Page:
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In literature, an Assiti Shards event, Assiti Shards accident, a strike by an Assiti shard, or a Ring of Fire, is a plot device in which a large piece of land and everything on it is transported through time. This effect can be considered to be a combination of a time machine and a teleportation/transporter device.
It sets the stage for a fictional story line removed from the world as we experience it, and with the extended relation that unlike the many stock variations on time travel which affect at most a handful of characters, the technique transports many characters en masse into a new timeline along with a lot of their surroundings. The transportation resembles that from the S. M. Stirling novel Island in the Sea of Time.
Assiti shard effectsEdit
Unlike characters voluntarily stepping into a time machine, characters who undergo a strike by an Assiti (an anagram for "as it is") shard do so involuntarily, and are accompanied by a large mass of surrounding terrain — described as a spherical volume of three to four miles (5 km–6 km) radius in the case of the first novel using the technique—of which space, about half is above and half is below local planetary surface level thus encompassing a large volume of atmosphere and local mineral deposits. In the novel 1632 by Assiti creator Eric Flint, that spherical volume from West Virginia originated in our recent past in the spring of the year 2000— along with the almost negligible mass of the fictional town of Grantville and all its people — was exchanged with a depopulated sphere of air and ground from the rural German region of Thuringia of May 1631 in what is described in the books as a "Ring of Fire"—a phenomenon appearing as the biggest sheet lightning display anyone had ever seen.
What may seem counter-intuitive, is that not one shard must strike, but two removed in time-and-or-space may be necessary to implement the double transference, setting up the necessary preconditions for at least one other novel by the creator which is known to involve two widely separated geographic locations in Earth's past, with another strike in a more remote era of Earth's past taking two groups of unwitting victims from our recent history into a more remote day and age.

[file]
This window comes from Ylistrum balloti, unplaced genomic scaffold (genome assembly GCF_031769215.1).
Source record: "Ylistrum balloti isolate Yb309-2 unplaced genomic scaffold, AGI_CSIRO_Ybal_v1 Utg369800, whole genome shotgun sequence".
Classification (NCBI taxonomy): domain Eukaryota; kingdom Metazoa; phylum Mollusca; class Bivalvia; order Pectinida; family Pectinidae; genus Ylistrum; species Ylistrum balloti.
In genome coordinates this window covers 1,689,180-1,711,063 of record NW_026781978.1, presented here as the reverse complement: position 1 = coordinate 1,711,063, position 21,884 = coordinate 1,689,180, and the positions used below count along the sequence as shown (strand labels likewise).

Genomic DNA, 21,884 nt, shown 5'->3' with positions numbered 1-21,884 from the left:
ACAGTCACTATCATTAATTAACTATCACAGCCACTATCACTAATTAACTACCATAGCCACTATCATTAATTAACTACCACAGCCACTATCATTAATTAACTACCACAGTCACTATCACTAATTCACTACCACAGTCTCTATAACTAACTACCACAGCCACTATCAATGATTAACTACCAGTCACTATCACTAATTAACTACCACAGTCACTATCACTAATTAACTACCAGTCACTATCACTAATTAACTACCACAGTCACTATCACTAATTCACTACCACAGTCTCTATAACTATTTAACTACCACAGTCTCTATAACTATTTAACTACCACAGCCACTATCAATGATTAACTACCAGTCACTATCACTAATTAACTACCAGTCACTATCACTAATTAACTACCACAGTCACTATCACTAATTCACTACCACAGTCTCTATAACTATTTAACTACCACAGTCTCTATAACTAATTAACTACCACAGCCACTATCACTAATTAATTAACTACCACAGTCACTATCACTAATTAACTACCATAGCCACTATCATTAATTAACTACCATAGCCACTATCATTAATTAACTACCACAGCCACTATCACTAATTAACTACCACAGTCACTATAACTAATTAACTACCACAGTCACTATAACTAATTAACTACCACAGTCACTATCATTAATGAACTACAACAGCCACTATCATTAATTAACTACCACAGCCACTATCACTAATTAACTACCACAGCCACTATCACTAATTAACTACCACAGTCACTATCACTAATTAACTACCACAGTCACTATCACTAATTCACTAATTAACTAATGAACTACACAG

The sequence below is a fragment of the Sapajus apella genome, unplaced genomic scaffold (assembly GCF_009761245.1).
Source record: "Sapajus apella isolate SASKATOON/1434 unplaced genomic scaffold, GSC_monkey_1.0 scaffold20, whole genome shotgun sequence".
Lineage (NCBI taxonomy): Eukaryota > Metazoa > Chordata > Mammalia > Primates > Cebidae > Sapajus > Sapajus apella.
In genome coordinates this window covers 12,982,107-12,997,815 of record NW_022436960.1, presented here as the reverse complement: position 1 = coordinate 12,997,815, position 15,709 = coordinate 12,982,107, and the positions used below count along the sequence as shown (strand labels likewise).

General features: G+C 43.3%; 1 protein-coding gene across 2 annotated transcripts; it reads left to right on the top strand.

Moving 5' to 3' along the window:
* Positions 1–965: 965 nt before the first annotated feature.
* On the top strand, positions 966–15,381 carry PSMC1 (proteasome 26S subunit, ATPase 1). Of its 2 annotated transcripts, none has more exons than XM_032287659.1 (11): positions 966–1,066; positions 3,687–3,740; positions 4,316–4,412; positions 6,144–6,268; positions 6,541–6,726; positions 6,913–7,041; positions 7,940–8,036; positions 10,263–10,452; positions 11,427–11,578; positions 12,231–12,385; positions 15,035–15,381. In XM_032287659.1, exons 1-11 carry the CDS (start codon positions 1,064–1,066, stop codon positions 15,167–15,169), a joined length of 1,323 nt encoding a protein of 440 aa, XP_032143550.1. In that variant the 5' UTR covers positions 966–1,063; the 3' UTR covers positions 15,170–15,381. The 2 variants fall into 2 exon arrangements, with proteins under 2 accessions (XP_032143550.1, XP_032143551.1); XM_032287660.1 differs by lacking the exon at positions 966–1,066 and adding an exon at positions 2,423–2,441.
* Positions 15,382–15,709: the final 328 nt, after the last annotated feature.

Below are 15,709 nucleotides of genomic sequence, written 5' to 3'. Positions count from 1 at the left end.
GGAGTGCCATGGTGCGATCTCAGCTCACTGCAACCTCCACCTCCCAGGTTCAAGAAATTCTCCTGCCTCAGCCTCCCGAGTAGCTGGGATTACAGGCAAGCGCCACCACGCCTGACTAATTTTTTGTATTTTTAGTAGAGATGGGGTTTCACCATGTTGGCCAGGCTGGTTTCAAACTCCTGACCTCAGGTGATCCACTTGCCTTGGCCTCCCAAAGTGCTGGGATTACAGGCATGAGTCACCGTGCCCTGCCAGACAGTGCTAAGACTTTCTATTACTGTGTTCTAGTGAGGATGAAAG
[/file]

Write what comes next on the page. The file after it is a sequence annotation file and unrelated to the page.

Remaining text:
In the May 2008 novel, Timespike the multiple strike 'fan hypothesis' may have received indirect proof— no less than four populations, including two of Native Americans, all coincident geographically (southern Illinois) but widely separated 'in time' reach the same prehistoric destination in close geographic proximity. In the Time Spike transposition the various populations are deposited into the unpopulated late Cretaceous era (145-65.5 million years ago), which would put the milieu well before any known forbearer of Homo (genus), and before the extinction of dinosaurs.
Background, the 1632 phenomenonEdit
The mechanism was conceived and created by historian/science fiction author/editor and e-publisher Eric Flint in his solo novel 1632 wherein he himself considered it an experiment in a means of setting up a plausible background for alternate history stories. He had in fact planned several other novels using the technique for the early 2000s which were interrupted and delayed by the excitement caused by the first successful use. The storyline conflict created by using the technique caught the imagination of the reading public and forced the resultant succession of best selling sequels —undertaking the necessary historical and technical research once the novel came out was not in Flint's plans in 2000—the public demand for more therefore begat the subsequent 1632 series which has burgeoned in the years since to an alternate history book series that has ten works in print, four more in production, ten others in e-zine format, and continues to build up a following. Atypically, the sales for lead and other novels in the series continues to build in sales, instead of dying off almost completely after a couple of years as is normal in publishing sales.
The basic premise of the mechanism is that a set of space-time exchanges occur to two different "place-times" on the same planet, our earth (thus far), which in effect create multiple universes per any of several theories extant in science. In the literary implementation, these consequent splits in the time line of earth are merely a side effect or by-product of the shadowy alien Assiti race's favorite art form, which is somehow performed in multidimensional space-time. Exactly what sort of art and why exactly they cause convolutions of the space-time continuum are not revealed save the side-effect is the careless accidental result of a "shard" (implying breakage of something) striking the earth. Save for a snippet noting that the Assiti will be called to account for such careless "play" in the future—a far off future—the reader is left to speculate and the author proceeds with the resulting plot circumstances into a sudden "encounter" or deal-with-this situation type of story beginning. This is not unlike other literary mechanisms or plot starts involving time travel. One large subset of those include the protagonist having no control over a possible return to his start time, and this is in fact shared by the Assiti shard event—the time trip is irreversible, the protagonists must sink or swim—at least pending further words from the author.